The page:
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The cost of basic goods and services needed by the average household with two children in the UK has risen by £400 a month, according to analysis which suggests families are experiencing faster inflation than official figures indicate.

Costs for families with two children have risen 13% a year, Loughborough University research shows, faster than the 9% inflation rate seen in official statistics – itself a 40-year high years.

UK households are grappling with a cost of living crisis, with prices rising much faster than wages, reducing their purchasing power.

Rising energy prices have been a particular driver, with the recovery from coronavirus shutdowns followed by Russia’s invasion of Ukraine driving global prices soaring. The UK wholesale natural gas futures price was £148 per therm on Friday, well over three times higher than a year ago.

Food prices have also increased by 9.3% over the past year, while child care costs have increased by 6.7%. The researchers found that families spend around £120 extra per month on energy, £90 more on transport including petrol, and £65 on childcare.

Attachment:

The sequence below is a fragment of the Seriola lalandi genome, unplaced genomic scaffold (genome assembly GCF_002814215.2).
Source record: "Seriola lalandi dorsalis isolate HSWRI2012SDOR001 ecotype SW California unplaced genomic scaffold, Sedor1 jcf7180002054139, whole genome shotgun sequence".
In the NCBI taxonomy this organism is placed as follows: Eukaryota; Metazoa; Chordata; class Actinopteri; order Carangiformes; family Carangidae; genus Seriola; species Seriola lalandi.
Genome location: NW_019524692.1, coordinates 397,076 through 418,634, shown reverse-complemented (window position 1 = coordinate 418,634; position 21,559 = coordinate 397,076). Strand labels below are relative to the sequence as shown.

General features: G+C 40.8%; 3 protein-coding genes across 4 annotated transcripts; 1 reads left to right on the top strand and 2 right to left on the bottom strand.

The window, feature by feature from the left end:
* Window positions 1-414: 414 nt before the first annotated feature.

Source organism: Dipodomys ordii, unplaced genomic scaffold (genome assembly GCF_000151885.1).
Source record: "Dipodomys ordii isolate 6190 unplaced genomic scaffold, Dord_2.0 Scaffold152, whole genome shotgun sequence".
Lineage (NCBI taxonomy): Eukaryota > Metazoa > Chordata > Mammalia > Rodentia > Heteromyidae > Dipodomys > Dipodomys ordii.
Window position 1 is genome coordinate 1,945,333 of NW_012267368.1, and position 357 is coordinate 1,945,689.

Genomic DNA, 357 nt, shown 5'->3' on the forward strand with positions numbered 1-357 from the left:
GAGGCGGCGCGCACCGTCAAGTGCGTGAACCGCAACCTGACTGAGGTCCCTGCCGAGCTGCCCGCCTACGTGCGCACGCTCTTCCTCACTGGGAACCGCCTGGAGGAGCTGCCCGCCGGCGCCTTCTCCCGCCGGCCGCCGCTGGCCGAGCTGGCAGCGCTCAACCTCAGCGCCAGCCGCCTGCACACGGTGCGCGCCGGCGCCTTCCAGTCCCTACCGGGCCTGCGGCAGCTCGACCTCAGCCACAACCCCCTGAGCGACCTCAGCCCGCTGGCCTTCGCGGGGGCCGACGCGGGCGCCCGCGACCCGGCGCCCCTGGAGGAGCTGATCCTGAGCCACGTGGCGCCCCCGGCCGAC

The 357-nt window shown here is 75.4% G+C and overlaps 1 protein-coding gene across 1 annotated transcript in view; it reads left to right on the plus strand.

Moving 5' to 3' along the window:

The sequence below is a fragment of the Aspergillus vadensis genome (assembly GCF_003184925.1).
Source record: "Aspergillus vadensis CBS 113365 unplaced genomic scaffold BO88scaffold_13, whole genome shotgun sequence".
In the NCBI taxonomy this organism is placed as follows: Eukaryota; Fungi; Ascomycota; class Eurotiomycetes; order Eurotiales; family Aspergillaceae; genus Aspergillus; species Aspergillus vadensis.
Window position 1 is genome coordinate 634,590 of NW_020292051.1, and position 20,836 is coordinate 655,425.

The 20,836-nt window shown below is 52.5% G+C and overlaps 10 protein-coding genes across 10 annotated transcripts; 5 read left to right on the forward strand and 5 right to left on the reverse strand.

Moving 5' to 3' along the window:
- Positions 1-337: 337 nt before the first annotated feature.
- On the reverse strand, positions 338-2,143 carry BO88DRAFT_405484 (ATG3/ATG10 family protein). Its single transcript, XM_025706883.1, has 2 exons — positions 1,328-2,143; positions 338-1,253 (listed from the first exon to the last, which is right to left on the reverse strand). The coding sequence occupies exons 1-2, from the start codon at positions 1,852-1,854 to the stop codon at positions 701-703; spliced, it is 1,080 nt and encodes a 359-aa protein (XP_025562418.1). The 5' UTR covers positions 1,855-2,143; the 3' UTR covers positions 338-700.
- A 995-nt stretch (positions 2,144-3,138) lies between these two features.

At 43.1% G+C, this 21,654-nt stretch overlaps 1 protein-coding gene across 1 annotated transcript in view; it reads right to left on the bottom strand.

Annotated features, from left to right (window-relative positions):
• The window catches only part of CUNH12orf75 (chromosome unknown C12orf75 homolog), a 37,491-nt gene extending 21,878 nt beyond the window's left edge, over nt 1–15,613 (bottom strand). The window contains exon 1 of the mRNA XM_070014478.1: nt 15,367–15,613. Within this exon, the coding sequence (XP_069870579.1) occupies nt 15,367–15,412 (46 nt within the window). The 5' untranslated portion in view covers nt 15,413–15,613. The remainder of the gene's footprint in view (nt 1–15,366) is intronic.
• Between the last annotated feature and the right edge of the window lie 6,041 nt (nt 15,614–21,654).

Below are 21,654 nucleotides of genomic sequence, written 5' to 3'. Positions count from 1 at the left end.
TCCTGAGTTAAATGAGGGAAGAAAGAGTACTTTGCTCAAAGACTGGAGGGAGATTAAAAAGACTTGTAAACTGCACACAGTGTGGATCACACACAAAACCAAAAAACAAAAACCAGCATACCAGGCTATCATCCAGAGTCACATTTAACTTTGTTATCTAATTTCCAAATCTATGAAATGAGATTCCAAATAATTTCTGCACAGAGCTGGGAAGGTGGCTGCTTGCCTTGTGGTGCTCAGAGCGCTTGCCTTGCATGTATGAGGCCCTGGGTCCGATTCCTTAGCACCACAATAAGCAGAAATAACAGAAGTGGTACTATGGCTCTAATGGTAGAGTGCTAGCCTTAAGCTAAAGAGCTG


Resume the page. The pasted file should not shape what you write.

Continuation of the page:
The figures are part of research into the Minimum Income Standard (MIS), an ongoing program to develop budgets for different types of households to match people’s perceptions of a ‘minimum acceptable standard of living in the UK “. They are widely used by charities and the government and form part of the basis for calculating a living wage.

Families are rationing showers to once a week, forgoing milk in their tea and eating cold meals to avoid using the oven to cut costs, said Peter Matejic, deputy director of the Joseph Rowntree Foundation, a charity which funds MIS research.

“Rising prices affect us all, but for the UK’s poorest families there is no escape from soaring costs as a large part of their income goes to essentials which everyone world needs to participate in society,” said Matejic.

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“Those on the lowest incomes now face dangerously high inflation months ahead of Bank of England projections, and without an adequate support mechanism to protect their families from harm.”

The charity has called on Chancellor Rishi Sunak to increase benefit payments in line with inflation so families can meet their basic needs.

Matt Padley, associate director at the Loughborough Center for Social Policy Research, said it was the biggest increase in the cost of the minimum basket of goods and services since at least 2008, when the calculation was made for the first time. Further increases are expected later in the year, when the energy price cap is expected to jump again, increasing energy costs for millions of households when cold fall weather arrives.

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